Using films to help clients identify previously denied feelings and harmful behaviors is one of the many benefits of movie therapy. As clinicians become more comfortable with this treatment modality, the use of films to treat addicted individuals and their families can provide a valuable intervention. Finding the appropriate film and matching it to the clinical presentation is essential to the effectiveness of this new treatment modality.
Movies have portrayed alcoholism and addiction since the early days of film, from the 1916 Chaplin’s Police to 1930’s Thin Man screwball comedies depictions of “carefree” alcoholics to contemporary films such as Leaving Las Vegas. The wealth of films dealing with this topic does so with varying degrees of reality and clinical relevance.
Perhaps the greatest challenge in treating the addicted individual, and often their family, is in breaking through the denial — the primary defense mechanism utilized in early, middle and late stages of alcoholism. If the film is not chosen judiciously, it may only feed into the client’s denial as he or she may tend to deal with the film on a literal level. For example, assigning a movie such as 28 Days could result in the client returning to session with such comments as “I never got drunk at a wedding” or “My mother wasn’t an alcoholic.” Indeed, they may use the assignment to minimize their own usage by comparing with specific behaviors rather than looking for parallels in their relationships and own behavior.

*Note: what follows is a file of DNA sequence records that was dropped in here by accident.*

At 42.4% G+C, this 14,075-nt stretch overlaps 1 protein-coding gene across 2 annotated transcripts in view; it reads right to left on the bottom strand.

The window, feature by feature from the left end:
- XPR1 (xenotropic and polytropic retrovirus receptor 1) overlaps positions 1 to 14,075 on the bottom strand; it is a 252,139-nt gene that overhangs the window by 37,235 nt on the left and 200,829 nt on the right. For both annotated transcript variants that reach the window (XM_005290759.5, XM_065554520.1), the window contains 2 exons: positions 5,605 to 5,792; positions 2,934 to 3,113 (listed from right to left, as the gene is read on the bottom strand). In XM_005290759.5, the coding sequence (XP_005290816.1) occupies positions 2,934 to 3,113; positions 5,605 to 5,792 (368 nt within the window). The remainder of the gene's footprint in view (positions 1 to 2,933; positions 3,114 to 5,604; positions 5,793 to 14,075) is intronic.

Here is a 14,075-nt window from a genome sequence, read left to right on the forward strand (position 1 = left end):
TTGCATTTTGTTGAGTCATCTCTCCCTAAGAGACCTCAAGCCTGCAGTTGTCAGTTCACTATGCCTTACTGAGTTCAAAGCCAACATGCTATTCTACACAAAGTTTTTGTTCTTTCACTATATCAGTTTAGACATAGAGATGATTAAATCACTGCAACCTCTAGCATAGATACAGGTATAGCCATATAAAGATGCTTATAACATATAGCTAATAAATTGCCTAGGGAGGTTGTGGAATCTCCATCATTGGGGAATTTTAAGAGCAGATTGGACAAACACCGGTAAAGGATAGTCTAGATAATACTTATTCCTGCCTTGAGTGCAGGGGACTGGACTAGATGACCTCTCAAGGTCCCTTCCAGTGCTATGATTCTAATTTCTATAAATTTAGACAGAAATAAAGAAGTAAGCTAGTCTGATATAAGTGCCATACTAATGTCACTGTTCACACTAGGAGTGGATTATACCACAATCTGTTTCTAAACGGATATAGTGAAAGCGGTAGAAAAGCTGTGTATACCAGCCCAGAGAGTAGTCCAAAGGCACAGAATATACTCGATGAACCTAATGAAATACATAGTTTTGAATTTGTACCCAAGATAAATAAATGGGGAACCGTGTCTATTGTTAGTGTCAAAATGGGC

In this presentation we will look at specific films that may be used with addicts in early and middle stages of the disease process and follow up interventions designed to help the client identify their own usage and the effects the addiction has on specific areas of their lives, i.e., work, family and health.
Last month's newsletter carried a report on a cinema therapy survey conducted in Romania. The article stated that subjects were interviewed as they exited the movie but we have learned they were actually interviewed prior to the show. We stand corrected.
1,000 Best Movies — Ever:
Though it does not specifically focus on the therapeutic aspects of movies, this online list, drawn from the 1999 book by New York Times film critics Peter M. Nichols and Janet Maslin, The New York Times Guide to the Best 1,000 Movies Ever Made, is a valuable resource for film lovers.
Thanks for reading. I encourage and welcome feedback.
-Birgit Wolz, Ph.D., MFT.,